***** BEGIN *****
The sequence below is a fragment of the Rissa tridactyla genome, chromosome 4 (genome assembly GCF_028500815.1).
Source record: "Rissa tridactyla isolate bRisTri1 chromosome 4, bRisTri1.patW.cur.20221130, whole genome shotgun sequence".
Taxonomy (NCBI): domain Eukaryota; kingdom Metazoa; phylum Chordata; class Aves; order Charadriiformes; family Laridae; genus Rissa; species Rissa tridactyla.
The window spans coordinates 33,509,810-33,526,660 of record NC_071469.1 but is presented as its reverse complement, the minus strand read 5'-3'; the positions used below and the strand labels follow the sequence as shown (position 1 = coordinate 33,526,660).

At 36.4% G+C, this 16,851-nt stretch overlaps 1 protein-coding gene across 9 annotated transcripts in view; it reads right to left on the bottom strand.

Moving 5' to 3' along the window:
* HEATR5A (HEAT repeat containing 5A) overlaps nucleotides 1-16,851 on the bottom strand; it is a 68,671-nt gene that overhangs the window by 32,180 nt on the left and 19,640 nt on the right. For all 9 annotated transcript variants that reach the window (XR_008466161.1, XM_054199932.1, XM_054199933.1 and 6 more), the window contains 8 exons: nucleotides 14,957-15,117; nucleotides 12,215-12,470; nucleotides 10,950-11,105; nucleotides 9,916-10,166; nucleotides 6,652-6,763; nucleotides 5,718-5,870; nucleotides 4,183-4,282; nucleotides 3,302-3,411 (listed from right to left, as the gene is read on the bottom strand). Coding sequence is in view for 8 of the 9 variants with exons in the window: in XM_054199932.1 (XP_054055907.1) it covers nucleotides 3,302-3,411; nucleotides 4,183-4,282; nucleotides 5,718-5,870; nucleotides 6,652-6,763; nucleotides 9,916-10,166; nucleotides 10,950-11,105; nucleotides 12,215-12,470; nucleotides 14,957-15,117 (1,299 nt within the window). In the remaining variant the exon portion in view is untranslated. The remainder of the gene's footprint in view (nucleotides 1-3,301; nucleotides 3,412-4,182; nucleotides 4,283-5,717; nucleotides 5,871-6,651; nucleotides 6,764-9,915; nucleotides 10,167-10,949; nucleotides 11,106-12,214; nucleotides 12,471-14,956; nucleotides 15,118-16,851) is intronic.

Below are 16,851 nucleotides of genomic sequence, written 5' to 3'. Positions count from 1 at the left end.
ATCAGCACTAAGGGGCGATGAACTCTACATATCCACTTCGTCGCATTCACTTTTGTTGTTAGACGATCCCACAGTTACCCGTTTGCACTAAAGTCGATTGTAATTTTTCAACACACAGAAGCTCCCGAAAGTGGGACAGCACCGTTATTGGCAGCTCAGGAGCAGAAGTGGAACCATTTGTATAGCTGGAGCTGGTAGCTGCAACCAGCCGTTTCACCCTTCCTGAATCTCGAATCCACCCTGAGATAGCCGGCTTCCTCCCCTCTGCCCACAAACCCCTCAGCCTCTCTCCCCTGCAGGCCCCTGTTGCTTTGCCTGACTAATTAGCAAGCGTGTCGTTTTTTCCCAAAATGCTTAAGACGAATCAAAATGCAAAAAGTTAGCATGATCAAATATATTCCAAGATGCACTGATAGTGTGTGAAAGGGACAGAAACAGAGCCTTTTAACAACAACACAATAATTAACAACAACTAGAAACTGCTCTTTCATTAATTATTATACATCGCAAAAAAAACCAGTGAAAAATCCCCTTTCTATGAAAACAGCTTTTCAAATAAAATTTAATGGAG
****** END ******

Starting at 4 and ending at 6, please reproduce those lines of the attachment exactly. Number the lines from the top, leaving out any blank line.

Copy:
The window spans coordinates 33,509,810-33,526,660 of record NC_071469.1 but is presented as its reverse complement, the minus strand read 5'-3'; the positions used below and the strand labels follow the sequence as shown (position 1 = coordinate 33,526,660).

At 36.4% G+C, this 16,851-nt stretch overlaps 1 protein-coding gene across 9 annotated transcripts in view; it reads right to left on the bottom strand.

Moving 5' to 3' along the window: